CHICAGO, Ill. - Access, equity, and opportunity. Those are the three goals Illinois Legislative Black Caucus members hope to reach by reforming the state's economy.
Lawmakers note the majority of issues for Black Illinoisans tie back to the economy. Now, they're working toward fair wages for Black workers and giving Black business owners the tools to succeed and compete in the marketplace.
"Since the end of slavery, Black people across the nation have not seen the economic mobility that others have benefitted from due to racism and prejudice, as well as other unjust policies and tainted long-held beliefs," Rep. Sonya Harper (D-Chicago) said.
Harper also feels Black people should no longer be considered or treated as a commodity or just consumers. She emphasized Black business owners can be partners in the country's economy with equal access to opportunities.
Addressing housing inequity
Lawmakers also stress Illinois needs to eliminate housing discrimination and land use regulations in urban areas.
"A land use system or any system for that matter cannot fail those who it was never designed to protect," Rep. Andre Thapedi (D-Chicago) explained.
He said the caucus plans to file bills aimed at providing affordable clean and safe housing. They also hope to create new finance mechanisms for Black people to build homes and businesses.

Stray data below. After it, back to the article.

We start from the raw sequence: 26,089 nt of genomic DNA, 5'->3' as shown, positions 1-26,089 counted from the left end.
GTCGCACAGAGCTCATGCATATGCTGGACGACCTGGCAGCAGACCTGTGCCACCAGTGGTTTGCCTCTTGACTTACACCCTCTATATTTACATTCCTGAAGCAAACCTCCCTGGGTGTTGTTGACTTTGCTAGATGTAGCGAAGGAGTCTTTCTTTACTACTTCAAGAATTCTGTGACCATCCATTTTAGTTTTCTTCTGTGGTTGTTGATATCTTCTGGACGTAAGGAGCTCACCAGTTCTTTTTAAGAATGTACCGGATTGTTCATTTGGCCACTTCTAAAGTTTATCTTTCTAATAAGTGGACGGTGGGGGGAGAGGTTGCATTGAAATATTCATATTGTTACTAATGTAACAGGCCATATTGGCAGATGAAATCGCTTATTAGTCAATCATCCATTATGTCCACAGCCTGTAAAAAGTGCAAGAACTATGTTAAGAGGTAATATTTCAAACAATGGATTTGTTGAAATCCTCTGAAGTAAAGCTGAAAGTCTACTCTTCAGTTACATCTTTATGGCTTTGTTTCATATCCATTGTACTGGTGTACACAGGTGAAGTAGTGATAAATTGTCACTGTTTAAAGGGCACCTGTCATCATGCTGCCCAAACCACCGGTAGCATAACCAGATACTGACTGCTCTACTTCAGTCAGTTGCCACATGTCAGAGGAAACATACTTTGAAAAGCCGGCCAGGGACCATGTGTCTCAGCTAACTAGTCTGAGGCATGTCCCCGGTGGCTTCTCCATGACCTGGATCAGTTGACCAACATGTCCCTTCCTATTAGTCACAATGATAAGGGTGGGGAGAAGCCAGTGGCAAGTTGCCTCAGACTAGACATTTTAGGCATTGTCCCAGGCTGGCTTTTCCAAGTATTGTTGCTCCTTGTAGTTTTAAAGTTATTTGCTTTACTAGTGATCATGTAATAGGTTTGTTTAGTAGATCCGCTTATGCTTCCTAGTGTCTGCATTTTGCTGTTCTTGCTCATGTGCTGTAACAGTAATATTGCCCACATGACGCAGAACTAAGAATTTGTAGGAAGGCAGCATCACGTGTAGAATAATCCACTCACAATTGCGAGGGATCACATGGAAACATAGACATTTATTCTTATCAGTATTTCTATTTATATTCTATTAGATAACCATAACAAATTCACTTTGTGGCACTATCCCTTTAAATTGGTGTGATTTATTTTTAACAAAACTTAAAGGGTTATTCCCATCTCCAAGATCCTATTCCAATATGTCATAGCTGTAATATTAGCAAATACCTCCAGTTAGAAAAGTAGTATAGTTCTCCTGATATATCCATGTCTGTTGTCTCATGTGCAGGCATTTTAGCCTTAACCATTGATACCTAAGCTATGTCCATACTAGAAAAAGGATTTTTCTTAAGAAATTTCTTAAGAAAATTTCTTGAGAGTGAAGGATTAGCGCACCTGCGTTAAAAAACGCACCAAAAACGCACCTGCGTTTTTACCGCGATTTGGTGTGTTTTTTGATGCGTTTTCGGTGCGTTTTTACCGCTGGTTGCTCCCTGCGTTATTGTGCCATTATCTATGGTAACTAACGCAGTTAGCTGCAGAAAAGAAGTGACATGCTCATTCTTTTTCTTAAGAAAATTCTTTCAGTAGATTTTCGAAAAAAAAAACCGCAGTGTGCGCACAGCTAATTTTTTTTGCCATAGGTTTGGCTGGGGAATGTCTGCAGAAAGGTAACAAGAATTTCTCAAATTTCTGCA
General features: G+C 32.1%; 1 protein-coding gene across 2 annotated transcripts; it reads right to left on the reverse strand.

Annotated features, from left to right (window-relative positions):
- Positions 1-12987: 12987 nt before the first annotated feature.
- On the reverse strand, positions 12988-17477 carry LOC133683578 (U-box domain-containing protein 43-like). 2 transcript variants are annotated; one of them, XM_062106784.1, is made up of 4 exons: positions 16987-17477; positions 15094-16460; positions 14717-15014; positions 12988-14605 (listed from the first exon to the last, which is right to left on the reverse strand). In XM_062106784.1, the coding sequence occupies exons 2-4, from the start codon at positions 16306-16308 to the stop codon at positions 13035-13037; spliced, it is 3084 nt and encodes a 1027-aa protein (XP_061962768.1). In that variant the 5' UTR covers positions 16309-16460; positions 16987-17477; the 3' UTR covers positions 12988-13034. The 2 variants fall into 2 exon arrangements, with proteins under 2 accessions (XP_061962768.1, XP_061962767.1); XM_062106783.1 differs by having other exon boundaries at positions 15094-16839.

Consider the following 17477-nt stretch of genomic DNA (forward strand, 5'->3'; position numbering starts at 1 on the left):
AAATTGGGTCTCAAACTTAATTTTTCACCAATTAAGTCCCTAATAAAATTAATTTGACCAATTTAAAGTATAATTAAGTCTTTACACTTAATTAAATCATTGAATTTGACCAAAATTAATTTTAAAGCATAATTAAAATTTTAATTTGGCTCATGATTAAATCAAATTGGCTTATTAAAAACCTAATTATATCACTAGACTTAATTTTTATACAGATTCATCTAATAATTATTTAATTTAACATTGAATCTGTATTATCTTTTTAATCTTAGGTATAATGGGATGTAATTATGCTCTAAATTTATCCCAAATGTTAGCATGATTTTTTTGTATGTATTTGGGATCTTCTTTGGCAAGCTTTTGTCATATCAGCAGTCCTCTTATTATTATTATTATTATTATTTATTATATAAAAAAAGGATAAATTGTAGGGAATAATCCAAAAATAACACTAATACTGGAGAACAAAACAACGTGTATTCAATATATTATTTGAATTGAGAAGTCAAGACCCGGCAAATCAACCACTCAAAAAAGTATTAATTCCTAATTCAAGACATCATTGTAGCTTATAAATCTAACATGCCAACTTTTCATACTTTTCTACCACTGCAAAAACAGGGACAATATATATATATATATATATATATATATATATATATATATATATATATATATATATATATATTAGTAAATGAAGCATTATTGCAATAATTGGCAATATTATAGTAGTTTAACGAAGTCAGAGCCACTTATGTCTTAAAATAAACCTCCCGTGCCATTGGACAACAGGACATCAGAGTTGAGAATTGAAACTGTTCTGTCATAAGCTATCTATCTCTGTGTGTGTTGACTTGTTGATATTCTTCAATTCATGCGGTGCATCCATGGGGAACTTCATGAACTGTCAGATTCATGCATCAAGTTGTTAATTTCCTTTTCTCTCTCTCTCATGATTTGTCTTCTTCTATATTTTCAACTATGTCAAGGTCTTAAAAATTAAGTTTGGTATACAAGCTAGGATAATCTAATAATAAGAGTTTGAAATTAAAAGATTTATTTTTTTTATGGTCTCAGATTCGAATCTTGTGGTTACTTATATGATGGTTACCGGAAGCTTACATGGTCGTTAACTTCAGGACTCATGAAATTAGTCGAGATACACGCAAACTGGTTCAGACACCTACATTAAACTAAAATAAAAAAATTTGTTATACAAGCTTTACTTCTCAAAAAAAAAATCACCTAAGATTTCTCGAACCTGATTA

Senate Majority Leader Kimberly Lightford said caucus members hope to create a commission on equity and inclusion. She said the group could oversee Illinois' procurement process and provide accountability. In addition, Lightford emphasized they expect to see results helping communities most in need.
"I do not know how we expect anyone else to support our minority businesses if we as a state are not investing in their growth to back up our own words and commitment," added Lightford.
Rep. Camille Lilly (D-Chicago) wants the state to break down barriers that continue to limit Black men and women from success. "We will oversee a process until no person in Illinois is denied economic access and equity due to its race or its ethnicity," Lilly said.
Support from legislative leaders
While lawmakers have spent several weeks discussing other pillars of the agenda (criminal justice reform and education), the biggest challenge will come during veto session. Gov. JB Pritzker, Senate President Don Harmon, and House Speaker Mike Madigan have each signaled support for the effort.
"They’re all being held accountable for the support they said they were going to lend to this initiative," Lightford said. However, caucus members know they'll also need support from colleagues in both chambers to enact significant changes. Several lawmakers have joined virtual hearings to learn about the issues Black and brown communities face each day.
Still, Lightford emphasized they'll need everyone's support to rid the state of systemic racism.